Galaxy brain

New radio telescope images show off wild galaxies

Shutterstock

Lurking within the Perseus constellation in the northern sky is one of the most massive objects in the universe.

Welcome to the Perseus Galaxy Cluster, a collection of thousands of galaxies enveloped by an enormous cloud of superheated gas.

NASA

(This image shows just one of those galaxies.)

At 240 million lightyears away, the Perseus Cluster is actually one of the closest clusters to us.

Shutterstock

Shutterstock

Newly released images of individual galaxies within the cluster reveal the weird effects of a crowded cluster.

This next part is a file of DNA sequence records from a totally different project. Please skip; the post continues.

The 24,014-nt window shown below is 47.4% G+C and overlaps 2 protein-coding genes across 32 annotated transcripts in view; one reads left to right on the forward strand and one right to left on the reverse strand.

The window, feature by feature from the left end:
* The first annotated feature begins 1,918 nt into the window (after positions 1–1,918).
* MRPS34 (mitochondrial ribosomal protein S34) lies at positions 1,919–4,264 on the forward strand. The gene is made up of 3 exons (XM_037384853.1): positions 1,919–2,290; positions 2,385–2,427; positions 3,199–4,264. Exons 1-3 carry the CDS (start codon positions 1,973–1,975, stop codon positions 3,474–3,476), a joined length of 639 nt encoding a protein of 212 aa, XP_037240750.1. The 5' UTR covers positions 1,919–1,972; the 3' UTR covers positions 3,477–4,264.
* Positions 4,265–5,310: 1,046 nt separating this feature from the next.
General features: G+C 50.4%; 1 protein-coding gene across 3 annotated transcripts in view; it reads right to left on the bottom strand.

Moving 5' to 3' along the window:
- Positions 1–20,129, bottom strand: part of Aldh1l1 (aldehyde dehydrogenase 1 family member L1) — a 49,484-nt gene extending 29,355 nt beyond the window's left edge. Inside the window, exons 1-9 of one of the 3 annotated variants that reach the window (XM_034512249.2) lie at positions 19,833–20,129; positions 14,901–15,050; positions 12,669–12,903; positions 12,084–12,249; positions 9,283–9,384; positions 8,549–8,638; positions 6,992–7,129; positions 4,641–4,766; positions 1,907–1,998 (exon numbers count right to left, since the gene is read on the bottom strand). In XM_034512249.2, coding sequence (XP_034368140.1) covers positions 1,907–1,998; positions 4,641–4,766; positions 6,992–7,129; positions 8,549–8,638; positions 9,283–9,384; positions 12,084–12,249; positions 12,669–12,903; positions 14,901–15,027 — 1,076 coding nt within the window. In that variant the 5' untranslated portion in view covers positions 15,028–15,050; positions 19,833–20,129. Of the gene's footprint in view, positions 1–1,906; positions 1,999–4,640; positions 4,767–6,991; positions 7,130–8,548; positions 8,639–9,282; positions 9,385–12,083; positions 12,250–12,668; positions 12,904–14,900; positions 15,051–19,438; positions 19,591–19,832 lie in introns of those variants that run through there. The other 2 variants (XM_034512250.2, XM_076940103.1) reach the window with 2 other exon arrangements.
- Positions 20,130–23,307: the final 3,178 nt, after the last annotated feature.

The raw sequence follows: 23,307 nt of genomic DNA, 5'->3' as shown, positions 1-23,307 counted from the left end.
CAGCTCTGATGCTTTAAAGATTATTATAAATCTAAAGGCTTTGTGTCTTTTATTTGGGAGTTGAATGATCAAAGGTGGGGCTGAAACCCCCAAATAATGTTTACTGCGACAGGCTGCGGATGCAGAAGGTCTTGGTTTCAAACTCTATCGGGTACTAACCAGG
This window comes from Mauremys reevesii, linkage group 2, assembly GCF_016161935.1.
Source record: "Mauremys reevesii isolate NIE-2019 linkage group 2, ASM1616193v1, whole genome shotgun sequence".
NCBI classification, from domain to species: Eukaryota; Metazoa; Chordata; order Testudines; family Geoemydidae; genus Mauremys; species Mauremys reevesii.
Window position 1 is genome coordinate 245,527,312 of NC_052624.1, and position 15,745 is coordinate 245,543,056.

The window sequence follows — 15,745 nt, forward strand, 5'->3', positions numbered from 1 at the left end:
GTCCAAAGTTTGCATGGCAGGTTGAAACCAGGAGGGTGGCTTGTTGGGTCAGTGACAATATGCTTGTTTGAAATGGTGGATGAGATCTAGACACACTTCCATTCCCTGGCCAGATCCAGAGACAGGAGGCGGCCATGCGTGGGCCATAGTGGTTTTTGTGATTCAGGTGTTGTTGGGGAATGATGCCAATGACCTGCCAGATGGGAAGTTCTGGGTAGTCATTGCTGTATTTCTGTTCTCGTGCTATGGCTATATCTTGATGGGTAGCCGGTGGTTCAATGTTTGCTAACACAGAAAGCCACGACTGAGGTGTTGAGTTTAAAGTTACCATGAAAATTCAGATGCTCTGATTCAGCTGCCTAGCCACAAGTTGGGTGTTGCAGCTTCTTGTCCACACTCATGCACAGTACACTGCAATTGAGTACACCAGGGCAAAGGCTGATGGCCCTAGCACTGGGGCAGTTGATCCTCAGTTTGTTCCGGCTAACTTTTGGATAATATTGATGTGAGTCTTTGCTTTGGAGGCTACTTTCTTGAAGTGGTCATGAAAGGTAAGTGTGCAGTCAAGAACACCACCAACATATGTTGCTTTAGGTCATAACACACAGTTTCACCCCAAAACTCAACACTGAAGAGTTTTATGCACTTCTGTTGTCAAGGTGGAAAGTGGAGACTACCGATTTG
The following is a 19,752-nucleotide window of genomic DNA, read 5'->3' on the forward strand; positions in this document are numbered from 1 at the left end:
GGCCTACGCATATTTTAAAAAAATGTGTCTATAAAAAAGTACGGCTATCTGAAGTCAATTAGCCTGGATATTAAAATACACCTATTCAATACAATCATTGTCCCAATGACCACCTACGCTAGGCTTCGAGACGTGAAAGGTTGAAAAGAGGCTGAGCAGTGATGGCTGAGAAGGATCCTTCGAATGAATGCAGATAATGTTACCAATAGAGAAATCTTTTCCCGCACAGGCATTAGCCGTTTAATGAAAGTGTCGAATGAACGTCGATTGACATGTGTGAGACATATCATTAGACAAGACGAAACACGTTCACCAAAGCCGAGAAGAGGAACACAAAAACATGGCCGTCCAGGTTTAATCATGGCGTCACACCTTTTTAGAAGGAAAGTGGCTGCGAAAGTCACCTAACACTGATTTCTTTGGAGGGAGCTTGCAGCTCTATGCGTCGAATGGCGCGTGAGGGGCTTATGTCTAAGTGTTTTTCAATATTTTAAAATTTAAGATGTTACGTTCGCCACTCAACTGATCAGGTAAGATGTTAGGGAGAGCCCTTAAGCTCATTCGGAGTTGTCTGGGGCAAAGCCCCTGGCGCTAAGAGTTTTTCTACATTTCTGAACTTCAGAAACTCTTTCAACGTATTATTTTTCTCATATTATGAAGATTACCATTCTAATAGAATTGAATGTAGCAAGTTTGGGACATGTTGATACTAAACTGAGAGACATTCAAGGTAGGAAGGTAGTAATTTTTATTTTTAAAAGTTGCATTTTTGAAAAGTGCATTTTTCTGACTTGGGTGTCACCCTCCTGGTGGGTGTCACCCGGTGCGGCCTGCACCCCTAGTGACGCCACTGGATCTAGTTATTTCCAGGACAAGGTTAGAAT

This image of NGC 1265 shows radio jets forming a “tail” as the galaxy moves through the thin material between other galaxies.M. Gendron-Marsolais et al.; S. Dagnello, NRAO/AUI/NSF; Sloan Digital Sky Survey.

Similarly to NGC 1265, the galaxy IC 130’s jets are also bent backwards as it moves through space.

M. Gendron-Marsolais et al.; S. Dagnello, NRAO/AUI/NSF; SDSS.

New details of NGC 1275 show weird filament structures in the galaxy’s lobes.M. Gendron-Marsolais et al.; S. Dagnello, NRAO/AUI/NSF; Sloan Digital Sky Survey

Galaxy clusters are still pretty mysterious to us, so images like these can help scientists understand their complicated dynamics.

Shutterstock

Read more space stories here.

Shutterstock

Share